So it was tricky, getting that sense of the familiar in an unfamiliar place to work in Something Borrowed, Something Bleu. I think I pulled it off, but time will tell. Or rather, my readers will, when it comes out next spring.

What role does setting play in your writing -- and reading?


Sue Ann Jaffarian said...

Timely post for me, too, Cricket. In Corpse on the Cob, the Odelia Grey novel due out in February, I took my character out of her usual setting of Southern California and plunked her down in rural Massachusetts. Not to invigorate my series, but because the plot required it. And it was tricky to weave a story around Odelia without her usual posse and settings. But as you pointed out, time and readers will tell if it worked.

signlady217 said...

A change of setting worked (at least for me) in Monica Ferris' Crewel Yule, when the main character goes to Nashville from Minnesota. It still involved needlework and two of her friends, so that may be why.

Cricket McRae said...

I remember you mentioned moving Odelia to MA, Sue Ann. I'm sure you handled it deftly.

Signlady217, Sophie Mae took along several of her sidekicks to CO, and that helped keep things familiar.

Lisa Bork said...

I had to look up the definition of "jumps the shark" but, for me, Jessica Fletcher means murder, more than Cabot Cove, Maine. And I think it's more fun hanging out with her wherever she goes than hanging out in Cabot Cove without her.

G.M. Malliet said...

I like a change of scene, as a reader and as a writer. I did like Jessica best of all when she stayed home, tho.

Cricket McRae said...

Ms. Fletcher is certainly more important than her town! It was just disconcerting seeing her truck with millionaires and wearing diamonds. Like the change in setting actually changed the character I liked so much.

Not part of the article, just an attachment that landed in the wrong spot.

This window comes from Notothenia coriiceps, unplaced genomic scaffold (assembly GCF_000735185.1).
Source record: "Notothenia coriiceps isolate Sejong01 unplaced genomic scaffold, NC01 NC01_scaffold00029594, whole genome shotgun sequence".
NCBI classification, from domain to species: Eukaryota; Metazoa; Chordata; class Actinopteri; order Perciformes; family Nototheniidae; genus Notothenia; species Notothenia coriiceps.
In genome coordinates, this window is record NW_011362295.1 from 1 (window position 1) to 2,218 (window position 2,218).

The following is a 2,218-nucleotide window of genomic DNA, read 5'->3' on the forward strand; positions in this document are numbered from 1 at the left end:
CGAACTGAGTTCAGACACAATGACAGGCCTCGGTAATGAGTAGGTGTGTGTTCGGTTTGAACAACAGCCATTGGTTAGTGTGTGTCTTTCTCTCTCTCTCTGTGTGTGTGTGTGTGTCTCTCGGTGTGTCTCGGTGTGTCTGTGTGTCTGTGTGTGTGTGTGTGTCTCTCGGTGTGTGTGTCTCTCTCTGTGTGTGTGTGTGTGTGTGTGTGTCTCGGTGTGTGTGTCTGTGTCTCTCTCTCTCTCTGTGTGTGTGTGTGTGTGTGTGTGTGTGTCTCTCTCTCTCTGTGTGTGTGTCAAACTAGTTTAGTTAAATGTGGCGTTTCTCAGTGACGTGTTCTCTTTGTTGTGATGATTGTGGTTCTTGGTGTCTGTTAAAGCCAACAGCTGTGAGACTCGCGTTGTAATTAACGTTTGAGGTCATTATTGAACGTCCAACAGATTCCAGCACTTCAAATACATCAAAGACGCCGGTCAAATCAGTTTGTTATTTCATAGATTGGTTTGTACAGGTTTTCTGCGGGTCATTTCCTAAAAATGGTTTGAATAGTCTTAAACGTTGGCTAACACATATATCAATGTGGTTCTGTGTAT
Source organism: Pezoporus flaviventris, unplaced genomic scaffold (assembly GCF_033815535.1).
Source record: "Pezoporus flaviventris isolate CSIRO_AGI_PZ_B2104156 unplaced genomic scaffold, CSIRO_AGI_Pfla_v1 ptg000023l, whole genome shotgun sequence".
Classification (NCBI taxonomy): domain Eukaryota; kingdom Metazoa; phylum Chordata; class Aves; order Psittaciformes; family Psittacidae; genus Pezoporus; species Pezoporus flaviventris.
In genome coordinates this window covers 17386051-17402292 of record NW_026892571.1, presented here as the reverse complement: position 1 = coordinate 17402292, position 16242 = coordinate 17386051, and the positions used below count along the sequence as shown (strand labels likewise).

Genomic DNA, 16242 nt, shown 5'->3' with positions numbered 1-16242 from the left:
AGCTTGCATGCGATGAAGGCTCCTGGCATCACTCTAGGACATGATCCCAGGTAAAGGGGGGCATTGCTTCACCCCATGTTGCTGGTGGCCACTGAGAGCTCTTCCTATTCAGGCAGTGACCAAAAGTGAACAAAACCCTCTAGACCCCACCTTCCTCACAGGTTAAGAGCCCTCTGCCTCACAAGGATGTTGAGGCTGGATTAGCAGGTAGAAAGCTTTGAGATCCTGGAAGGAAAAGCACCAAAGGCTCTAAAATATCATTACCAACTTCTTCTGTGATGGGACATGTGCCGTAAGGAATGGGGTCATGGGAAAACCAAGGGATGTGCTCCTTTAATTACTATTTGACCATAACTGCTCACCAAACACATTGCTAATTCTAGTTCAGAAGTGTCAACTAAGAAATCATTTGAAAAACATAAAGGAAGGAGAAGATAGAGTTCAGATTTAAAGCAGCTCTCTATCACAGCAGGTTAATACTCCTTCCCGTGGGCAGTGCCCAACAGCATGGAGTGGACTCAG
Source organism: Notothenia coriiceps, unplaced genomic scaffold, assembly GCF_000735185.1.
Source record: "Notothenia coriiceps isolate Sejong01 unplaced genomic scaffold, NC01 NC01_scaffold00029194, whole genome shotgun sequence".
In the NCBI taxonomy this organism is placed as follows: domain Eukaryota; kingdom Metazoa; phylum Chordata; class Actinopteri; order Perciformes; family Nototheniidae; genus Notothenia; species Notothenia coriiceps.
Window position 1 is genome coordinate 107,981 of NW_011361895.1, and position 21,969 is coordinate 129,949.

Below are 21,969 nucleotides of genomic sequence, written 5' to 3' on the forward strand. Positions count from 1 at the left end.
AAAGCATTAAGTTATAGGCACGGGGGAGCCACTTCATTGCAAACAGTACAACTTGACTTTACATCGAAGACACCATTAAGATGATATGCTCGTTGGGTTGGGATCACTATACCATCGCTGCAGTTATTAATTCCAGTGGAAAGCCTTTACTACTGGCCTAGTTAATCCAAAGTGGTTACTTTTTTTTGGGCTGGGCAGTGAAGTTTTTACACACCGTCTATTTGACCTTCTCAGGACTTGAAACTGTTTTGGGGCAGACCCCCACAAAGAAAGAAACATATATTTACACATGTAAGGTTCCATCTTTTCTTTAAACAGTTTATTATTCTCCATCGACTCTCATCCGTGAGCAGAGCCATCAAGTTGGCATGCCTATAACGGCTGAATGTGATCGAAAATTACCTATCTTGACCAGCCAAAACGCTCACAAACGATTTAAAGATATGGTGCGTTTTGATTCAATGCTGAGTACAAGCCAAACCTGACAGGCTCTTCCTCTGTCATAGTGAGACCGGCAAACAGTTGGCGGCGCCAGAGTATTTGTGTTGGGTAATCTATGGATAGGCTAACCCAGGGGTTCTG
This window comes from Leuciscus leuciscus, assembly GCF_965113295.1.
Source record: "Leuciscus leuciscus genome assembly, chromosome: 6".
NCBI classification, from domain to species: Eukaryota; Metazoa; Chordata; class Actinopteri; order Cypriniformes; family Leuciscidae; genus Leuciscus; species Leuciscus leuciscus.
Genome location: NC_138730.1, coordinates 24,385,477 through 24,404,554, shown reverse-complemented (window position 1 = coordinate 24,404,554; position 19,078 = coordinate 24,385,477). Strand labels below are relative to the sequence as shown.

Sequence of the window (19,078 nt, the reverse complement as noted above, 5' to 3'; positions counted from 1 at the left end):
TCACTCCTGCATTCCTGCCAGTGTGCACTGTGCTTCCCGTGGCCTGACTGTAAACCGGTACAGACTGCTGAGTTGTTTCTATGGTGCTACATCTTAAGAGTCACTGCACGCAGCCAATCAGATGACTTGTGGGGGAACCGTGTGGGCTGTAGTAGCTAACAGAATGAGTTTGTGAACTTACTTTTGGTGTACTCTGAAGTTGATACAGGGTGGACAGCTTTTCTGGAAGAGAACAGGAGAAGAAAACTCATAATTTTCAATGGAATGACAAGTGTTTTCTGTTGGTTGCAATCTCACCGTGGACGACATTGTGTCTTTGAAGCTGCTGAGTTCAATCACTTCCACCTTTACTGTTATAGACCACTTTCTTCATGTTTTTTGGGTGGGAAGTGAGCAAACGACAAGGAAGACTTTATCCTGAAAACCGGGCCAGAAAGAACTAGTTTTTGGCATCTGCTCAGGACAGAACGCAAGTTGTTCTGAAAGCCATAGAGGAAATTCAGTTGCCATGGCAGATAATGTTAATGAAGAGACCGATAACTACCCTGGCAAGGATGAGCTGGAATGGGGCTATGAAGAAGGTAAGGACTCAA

Of course the "Jessica Fletcher Syndrome," where you can only explain so many dead bodies in one little town rears its ugly head. (Wasn't there a Left Coast Crime panel one year on how to avoid that?) Even Miss Marple left St. Mary Meade on occasion.

Jessica Lourey said...

Interesting post, Cricket, and before I answer your question, let me say that I love that you have real life, dark issues in your mysteries. If it's easier for the world, categorize them as cozies, but the depth you put in them makes them worth reading.

I've heard the phrase "setting as character," but not until I wrote (am writing) a magical realism novel have I done that. Magical realism allows me to actually let the town the novel is set in be a character with a past and a future and an arc. I didn't intend for it to be that way, but I am happily surprised that it is.

Elizabeth Spann Craig said...

I'm not the best setting writer, I'll admit it. You're right about writing series---it's so much easier not to have to start from scratch with each book. Unless our characters go on a road trip! I think mine will have to in the next WIP. The body count is really piling up.

Mystery Writing is Murder

Cricket McRae said...

Sometimes I have to rewrite because I start out a little too dark, Jess. And how fun that your WIP (or one of them) is magical realism. I love the idea of a "setting arc."

Elizabeth, thanks for that unsettling image of bodies piling up now dominating my mind's eye. ; - )